Later, Pinkoski claims that if there is “no immutable principle of justice,” we “cannot face down historicism.” The following correction may seem semantic; I think not, but if others know better, I welcome counter-correction. Must there be an immutable principle of justice? Some action or actions that are always good and others that are always bad? It seems to me that there is never any justification for tyranny (as opposed to Caesarism) but beyond that, an adventurous mind can dream up extreme—and extremely improbable—scenarios in which extreme measures are justified.
Natural right is, alas, changeable (Nicomachean Ethics, 1134b30). But the good is eternal. Thus if we substitute “the good” for Pinkoski’s “justice” I think we have solved his problem and avoided his snares.
However, what manifests itself as good—whether thing or action—changes with circumstance. Chemotherapy—a.k.a., radiation poisoning—is good for a cancer patient but very bad for anyone else. We can know this because we can identify health as a goal, and we can say—based on common sense and reasoned investigation—that health is good. In much the same way, we can identify what makes for a healthy soul, based on both common sense and reasoned investigation into the good. Similarly, we can identify ordinary “rules” or guidelines that are both true and good nearly all the time, but that break down in extreme situations. No just man would kill another except in the extreme situation of warfare or self-defense. The law does its best to identify every possible situation in which killing may be justified, and does so reasonably well, but even the most sagacious legislator may not anticipate every possible circumstance. This is an essential limit inherent in the nature of law. The same problem becomes much more complicated at the level of statecraft. A nation may be forced to do terrible things to survive that it would never consider, much less countenance, in peace and that its wisest statesmen would recoil from ever giving the imprimatur of law.
In this vein, Pinkoski asks me to “to specify the principles by which, in a post-constitutional situation, one could choose the path of De Gaulle and resist the temptation of Pétain.” I may shock him with this answer, but I honestly do not see how one could choose De Gaulle in such a situation. Is not the very meaning of “post-constitutional” that the path of De Gaulle is, for the time being, foreclosed?
But then it seems to me that we have to back up and recognize that the analogy is inapt. The choice in 1940 was not between accepting or resisting Caesarism. It was between accepting or resisting foreign conquest. Whether to resist the former is much more likely to be a fraught and open question than whether to fight the latter. Against a foreign invader, Saguntum looms as a heroic act even if no immortal glory results (and even if God’s attention is elsewhere) because resistance is nobler than slavery.
Can we make the same case about civilizational continuity under a native Caesar? Is forlorn opposition here as prudent, noble, or necessary? Is accommodation quite as base? Pinkoski quotes me referring to “the most glorious literary, artistic, architectural and economic achievements” of Rome but transfers this thought to France in 1940. But there is a difference between the continuity of Roman-ness, of Roman civilization, under the Roman Caesar and subjugation by foreign barbarians. I said in my last that there are some regimes in which no just man could possibly participate. It should not be difficult to guess one or two I had in mind.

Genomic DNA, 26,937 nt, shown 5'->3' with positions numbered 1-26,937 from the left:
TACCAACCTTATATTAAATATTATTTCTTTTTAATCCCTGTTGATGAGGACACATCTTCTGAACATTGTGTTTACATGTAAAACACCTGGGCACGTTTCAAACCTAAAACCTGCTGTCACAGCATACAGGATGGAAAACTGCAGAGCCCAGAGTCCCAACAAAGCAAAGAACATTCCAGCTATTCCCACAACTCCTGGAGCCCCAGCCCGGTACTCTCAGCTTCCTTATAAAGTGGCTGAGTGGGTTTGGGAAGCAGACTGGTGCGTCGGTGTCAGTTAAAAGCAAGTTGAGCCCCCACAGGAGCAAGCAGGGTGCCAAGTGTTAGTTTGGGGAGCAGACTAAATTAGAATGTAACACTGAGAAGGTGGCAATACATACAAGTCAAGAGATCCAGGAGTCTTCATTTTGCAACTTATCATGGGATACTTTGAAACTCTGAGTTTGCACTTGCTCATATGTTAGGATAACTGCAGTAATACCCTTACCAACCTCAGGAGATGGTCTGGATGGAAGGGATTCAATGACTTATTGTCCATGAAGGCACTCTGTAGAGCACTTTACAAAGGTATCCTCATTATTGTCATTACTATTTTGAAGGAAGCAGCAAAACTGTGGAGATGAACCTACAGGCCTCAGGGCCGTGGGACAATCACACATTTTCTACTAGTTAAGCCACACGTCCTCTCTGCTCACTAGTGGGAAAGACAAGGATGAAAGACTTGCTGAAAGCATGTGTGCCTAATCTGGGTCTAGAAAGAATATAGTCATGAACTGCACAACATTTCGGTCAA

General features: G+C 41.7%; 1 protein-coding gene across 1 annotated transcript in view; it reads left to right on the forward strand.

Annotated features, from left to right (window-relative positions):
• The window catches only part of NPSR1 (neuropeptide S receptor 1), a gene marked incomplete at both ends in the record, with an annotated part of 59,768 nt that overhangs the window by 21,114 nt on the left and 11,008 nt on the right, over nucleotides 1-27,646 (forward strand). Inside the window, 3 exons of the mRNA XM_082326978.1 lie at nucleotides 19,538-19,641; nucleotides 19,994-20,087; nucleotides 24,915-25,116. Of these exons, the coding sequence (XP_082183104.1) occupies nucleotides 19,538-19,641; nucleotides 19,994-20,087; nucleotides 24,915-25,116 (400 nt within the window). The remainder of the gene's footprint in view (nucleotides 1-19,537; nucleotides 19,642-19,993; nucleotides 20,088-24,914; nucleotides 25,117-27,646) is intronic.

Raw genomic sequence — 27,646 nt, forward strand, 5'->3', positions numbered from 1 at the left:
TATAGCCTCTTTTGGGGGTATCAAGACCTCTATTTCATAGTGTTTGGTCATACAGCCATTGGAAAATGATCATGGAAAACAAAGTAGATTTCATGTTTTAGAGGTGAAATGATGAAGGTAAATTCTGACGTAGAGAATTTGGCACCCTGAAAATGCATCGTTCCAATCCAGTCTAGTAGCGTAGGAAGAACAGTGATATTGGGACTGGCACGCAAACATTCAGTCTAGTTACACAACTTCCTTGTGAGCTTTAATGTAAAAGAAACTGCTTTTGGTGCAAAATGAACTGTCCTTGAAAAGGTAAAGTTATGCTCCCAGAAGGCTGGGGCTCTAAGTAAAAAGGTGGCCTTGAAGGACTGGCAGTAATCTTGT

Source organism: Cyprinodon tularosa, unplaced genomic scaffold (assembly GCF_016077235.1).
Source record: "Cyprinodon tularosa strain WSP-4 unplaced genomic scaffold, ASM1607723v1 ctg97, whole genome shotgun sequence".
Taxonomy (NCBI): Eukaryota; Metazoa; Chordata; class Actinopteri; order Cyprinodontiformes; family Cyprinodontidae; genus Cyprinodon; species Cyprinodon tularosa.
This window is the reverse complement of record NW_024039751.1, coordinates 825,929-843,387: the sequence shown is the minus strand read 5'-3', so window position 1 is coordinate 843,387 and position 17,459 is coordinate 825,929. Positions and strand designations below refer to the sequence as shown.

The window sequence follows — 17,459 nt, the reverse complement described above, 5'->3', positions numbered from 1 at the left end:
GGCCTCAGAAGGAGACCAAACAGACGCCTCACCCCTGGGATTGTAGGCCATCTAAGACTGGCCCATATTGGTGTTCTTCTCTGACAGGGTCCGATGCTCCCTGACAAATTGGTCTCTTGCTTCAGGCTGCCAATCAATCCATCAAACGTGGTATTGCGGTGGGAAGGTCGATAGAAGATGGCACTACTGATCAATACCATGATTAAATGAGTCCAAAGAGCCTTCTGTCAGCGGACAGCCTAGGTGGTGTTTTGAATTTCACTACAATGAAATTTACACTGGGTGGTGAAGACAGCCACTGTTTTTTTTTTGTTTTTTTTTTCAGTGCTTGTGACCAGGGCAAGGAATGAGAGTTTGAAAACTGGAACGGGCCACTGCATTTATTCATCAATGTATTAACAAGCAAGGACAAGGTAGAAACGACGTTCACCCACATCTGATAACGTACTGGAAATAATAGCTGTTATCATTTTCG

Pinkoski implies, but does not quite say, that the path of Pétain is never acceptable. I am prepared to accept that, though I’d prefer to debate it thoroughly before I do. But I repeat, and hope that I have shown to his satisfaction, that acquiescence to Caesarism (should it come to that) is not the same thing.
Down from the Mountaintop
But let us climb down from this mountaintop. I shall close with clarifications on my stance on what to do now, in response to Pinkoski’s implied questions.
Had the election of 2016 gone the other way, I believe I would have fought on. Certainly against the idiot conservatives, because I enjoy that and because any renewal will only come to be on the basis of truth. Conservatism’s errors must be understood, shucked off and replaced. I might have—and I anticipate that I would have—considered “all lost” for the American Constitutional order as it, until recently, existed. But mankind goes on. As will, one hopes, the West.
It would have been (and in a way still is) a difficult matter to decide: to what extent should I dedicate my energies (such as they are) to addressing the here and now versus “what comes next”? I think in my case, I would have favored the latter. Someone has to think about that, few others seem inclined to, and many of those who do seem irresponsible (to put it politely).
But given the victory, I think that, for now, the discussion of what comes next can wait. I will still think about it, and I may write about it, but not in public—not yet. The task is to help Trump’s program succeed. It has a chance to save us and it should be given that chance, and all our effort to help it work. The challenge before Trump is large. The forces arrayed against him are powerful and vast. His own aptitude for governing is yet unknown. I do not rule out the possibility that he can succeed, but I do believe it is foolish to expect success, just as it is prudent to work toward success.